Perimetric variability and the reliable identification of visual field change is the single most difficult problem in visual testing today. The investigators anticipate identifying a method that allows efficient and accurate determination of visual field change. Identification of a superior method would (1) reduce the number of examinations needed, thereby reducing the costs of medical care; (2) minimize misdiagnosis, unnecessary testing and even unnecessary surgery that results from mistakenly interpreting fluctuation of the visual field as progression or improvement; (3) allow earlier disease intervention and (4) reduce the costs of clinical trials.

Observational Model: Case-Control
Time Perspective: Prospective
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Probability Sample
glaucoma patient with 0 to -25 dB mean deviation and normal subjects
Procedure: Comparison of four visual field testing strategies
We compared the ability of four perimetric strategies to detect visual field change in the glaucoma arm.
  • Group 1
    Intervention: Procedure: Comparison of four visual field testing strategies
  • Group 2
    Intervention: Procedure: Comparison of four visual field testing strategies

*   Includes publications given by the data provider as well as publications identified by Identifier (NCT Number) in Medline.
Same as current
September 2015
September 2015   (Final data collection date for primary outcome measure)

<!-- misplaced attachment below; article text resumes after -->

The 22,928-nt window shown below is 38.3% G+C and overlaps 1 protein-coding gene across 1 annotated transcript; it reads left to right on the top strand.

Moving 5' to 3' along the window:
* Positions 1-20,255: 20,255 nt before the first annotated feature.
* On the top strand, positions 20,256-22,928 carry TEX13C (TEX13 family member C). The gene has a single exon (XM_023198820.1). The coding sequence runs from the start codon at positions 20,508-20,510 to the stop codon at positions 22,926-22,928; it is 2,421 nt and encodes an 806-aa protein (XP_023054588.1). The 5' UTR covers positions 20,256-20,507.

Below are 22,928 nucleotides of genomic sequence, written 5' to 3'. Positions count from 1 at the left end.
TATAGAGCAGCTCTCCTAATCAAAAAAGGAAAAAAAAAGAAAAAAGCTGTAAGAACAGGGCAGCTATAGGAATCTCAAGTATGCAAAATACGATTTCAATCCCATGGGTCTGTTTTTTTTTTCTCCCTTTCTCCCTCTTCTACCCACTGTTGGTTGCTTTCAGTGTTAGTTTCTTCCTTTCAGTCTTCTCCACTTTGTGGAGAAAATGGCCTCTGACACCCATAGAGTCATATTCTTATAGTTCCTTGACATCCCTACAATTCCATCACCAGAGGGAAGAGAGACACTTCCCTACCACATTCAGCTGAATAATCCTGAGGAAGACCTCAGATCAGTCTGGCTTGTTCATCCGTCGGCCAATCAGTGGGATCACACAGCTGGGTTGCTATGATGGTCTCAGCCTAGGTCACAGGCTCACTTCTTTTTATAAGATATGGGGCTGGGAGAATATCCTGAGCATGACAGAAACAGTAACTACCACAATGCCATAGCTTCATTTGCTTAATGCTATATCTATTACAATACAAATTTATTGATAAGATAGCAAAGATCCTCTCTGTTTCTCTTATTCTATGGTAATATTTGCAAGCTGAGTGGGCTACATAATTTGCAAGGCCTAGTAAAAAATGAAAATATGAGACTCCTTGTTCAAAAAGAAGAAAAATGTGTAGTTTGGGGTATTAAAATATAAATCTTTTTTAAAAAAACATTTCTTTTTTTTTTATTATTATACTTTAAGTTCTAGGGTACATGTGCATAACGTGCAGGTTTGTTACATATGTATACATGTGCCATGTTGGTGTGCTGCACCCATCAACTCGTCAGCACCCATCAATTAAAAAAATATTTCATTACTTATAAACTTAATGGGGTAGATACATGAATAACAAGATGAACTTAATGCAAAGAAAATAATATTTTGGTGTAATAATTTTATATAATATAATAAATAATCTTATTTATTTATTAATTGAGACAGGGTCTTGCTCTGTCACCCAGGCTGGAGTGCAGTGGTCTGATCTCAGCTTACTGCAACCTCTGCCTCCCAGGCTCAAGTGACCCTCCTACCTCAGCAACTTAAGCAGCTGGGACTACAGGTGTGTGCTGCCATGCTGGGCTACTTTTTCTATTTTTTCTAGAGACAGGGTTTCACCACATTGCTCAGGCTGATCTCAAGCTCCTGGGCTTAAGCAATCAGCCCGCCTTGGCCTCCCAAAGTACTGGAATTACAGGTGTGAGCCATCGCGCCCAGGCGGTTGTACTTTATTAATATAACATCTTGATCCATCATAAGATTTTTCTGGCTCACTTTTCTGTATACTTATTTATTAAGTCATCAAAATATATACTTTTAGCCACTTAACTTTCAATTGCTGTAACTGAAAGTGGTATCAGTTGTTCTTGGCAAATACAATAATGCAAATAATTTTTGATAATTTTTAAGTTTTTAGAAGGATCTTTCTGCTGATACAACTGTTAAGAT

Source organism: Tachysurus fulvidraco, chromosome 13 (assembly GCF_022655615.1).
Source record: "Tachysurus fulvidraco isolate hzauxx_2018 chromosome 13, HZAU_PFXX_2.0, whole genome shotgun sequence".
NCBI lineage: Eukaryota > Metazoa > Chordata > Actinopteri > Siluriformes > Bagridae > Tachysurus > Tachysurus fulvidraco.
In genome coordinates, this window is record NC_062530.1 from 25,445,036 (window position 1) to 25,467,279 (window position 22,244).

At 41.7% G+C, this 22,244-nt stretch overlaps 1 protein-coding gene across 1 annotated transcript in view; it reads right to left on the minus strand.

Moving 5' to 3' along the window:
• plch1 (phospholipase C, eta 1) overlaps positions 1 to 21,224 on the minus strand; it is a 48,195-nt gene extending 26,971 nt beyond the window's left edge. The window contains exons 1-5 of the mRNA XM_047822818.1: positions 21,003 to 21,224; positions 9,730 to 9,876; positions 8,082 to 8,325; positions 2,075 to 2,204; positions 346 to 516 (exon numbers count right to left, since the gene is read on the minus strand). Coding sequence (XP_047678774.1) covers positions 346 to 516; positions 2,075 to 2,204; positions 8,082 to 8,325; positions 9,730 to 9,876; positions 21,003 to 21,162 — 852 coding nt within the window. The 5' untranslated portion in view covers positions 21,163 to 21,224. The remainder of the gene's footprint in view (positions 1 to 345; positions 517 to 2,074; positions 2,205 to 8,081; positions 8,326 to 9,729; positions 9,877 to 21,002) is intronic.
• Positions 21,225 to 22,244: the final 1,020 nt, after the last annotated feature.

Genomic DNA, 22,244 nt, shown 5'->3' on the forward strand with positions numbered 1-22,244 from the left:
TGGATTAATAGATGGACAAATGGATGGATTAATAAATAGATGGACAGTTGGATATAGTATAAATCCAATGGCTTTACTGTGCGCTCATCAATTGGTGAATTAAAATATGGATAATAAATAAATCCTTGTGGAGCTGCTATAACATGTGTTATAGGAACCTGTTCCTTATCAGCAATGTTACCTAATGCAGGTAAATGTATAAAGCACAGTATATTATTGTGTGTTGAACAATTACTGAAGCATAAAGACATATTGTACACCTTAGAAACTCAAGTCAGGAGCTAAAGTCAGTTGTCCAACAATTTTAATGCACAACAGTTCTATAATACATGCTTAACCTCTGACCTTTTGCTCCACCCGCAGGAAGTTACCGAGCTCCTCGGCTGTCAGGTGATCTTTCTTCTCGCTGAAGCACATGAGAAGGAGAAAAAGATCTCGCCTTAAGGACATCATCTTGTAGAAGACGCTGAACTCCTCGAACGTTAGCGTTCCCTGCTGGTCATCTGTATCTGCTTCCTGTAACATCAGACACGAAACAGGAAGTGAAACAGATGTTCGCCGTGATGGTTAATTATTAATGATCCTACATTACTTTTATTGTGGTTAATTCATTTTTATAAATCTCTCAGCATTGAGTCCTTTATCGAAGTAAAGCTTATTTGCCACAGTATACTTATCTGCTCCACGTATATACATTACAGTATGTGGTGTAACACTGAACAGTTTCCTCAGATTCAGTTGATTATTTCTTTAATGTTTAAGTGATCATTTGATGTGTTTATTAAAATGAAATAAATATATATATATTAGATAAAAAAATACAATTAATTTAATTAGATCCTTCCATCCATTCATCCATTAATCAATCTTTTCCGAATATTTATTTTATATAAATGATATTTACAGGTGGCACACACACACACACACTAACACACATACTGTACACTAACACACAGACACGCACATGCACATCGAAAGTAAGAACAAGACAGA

Inclusion Criteria:

  • Mean deviation of -20 or better with 5-8 points (optimally 10 points) with a value of p= 0.05 or better on the total deviation plot
  • Mild cataract with VA of 20/30 or better pinholed
  • Refractive error of = to or less than 6 diopters with = or less than 3.50 diopters of cylinder
  • Pupil diameter of 3 mm minimum
  • Controlled hypertension, diabetes, migraine
  • Pseudophakic/refractive surgery if no vision problems
  • Trabeculectomy okay

Exclusion Criteria:

  • History of other ocular or neurologic disease or surgery
  • History of stroke
  • Systemic disease [lupus, graves, cancer (within the last 5 yrs), AIDS, other]
  • History of amblyopia
  • Unreliable patient
  • Frequently misses appointments
  • Tests poorly
  • Ocular hypertension
  • Retinal problems
  • Diabetic retinopathy
  • Neurological disease (IIH, ON, AION)
  • Cancer not in remission for the last 5 years
  • Vein or artery occlusions
  • Macular degeneration
  • Trauma with vision loss
  • Ocular inflammation (pars planitis, iritis, temporal aeuritis)
Sexes Eligible for Study: All
18 Years to 99 Years   (Adult, Senior)
Contact information is only displayed when the study is recruiting subjects
United States
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Plan to Share IPD: Undecided
VA Office of Research and Development
VA Office of Research and Development
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Principal Investigator: Michael Wall, MD Iowa City VA Health Care System, Iowa City, IA
VA Office of Research and Development
February 2017